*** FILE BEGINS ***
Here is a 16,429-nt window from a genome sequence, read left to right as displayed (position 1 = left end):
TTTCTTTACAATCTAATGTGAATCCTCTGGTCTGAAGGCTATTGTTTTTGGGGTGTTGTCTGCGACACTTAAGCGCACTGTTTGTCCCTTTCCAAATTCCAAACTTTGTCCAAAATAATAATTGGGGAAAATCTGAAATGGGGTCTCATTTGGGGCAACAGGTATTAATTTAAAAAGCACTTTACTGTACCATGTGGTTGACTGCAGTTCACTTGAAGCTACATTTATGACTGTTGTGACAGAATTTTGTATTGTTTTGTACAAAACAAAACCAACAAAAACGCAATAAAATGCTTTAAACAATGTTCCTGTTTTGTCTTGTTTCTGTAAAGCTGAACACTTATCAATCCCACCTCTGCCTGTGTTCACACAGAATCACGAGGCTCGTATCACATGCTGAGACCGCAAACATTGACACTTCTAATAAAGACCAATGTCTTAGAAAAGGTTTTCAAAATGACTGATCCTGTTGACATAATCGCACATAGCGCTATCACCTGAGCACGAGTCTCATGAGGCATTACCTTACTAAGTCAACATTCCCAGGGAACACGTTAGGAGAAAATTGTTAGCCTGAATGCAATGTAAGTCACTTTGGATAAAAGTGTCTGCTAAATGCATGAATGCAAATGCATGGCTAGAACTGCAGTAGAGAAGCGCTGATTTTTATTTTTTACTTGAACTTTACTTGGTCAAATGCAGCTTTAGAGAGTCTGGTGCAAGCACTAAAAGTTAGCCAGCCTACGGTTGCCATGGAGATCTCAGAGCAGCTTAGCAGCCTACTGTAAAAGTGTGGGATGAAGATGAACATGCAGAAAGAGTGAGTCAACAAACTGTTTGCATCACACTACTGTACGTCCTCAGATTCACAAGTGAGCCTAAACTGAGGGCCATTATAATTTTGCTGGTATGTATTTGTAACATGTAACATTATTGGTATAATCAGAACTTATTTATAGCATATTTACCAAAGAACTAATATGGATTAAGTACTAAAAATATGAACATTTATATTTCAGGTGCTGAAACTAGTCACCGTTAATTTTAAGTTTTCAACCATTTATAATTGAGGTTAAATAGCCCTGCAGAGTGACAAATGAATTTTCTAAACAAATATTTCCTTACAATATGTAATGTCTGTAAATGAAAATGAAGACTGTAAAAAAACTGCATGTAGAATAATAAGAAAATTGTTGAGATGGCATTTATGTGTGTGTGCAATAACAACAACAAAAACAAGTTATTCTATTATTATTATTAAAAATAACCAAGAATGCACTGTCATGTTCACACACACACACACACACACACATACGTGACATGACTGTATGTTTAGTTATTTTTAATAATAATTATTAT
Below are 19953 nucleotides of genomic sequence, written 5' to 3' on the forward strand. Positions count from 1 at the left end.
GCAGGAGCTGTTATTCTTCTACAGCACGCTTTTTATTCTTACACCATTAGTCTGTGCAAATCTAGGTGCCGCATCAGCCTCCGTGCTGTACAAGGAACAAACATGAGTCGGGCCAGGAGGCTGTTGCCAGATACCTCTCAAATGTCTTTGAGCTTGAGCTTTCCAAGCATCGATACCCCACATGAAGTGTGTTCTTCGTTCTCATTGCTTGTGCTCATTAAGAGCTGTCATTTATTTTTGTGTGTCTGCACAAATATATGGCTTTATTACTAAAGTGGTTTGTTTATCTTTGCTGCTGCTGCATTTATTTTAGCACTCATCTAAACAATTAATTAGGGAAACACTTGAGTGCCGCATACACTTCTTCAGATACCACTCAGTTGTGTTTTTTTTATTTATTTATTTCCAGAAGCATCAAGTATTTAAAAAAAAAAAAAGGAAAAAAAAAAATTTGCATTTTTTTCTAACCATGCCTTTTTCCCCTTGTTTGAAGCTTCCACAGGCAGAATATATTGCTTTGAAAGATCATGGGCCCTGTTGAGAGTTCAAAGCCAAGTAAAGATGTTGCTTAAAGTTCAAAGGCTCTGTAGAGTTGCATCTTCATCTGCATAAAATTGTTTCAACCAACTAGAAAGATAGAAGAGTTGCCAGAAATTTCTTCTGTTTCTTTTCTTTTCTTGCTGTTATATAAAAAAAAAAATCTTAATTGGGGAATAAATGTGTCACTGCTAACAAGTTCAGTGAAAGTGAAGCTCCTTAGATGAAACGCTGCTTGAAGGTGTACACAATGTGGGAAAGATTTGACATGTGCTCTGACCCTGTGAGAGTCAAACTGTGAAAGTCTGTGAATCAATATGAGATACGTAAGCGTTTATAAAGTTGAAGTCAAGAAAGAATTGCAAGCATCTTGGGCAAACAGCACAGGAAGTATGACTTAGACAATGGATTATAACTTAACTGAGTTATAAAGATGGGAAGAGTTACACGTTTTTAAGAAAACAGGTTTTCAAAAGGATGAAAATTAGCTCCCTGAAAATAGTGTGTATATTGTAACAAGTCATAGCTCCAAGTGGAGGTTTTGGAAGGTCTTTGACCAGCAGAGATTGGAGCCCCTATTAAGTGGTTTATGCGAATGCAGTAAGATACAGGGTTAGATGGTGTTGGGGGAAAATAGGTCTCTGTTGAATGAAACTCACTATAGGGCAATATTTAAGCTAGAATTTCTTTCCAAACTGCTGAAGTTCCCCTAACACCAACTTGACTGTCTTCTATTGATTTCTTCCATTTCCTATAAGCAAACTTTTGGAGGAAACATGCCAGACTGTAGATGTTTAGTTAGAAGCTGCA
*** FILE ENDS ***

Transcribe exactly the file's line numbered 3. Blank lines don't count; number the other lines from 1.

Below are 19953 nucleotides of genomic sequence, written 5' to 3' on the forward strand. Positions count from 1 at the left end.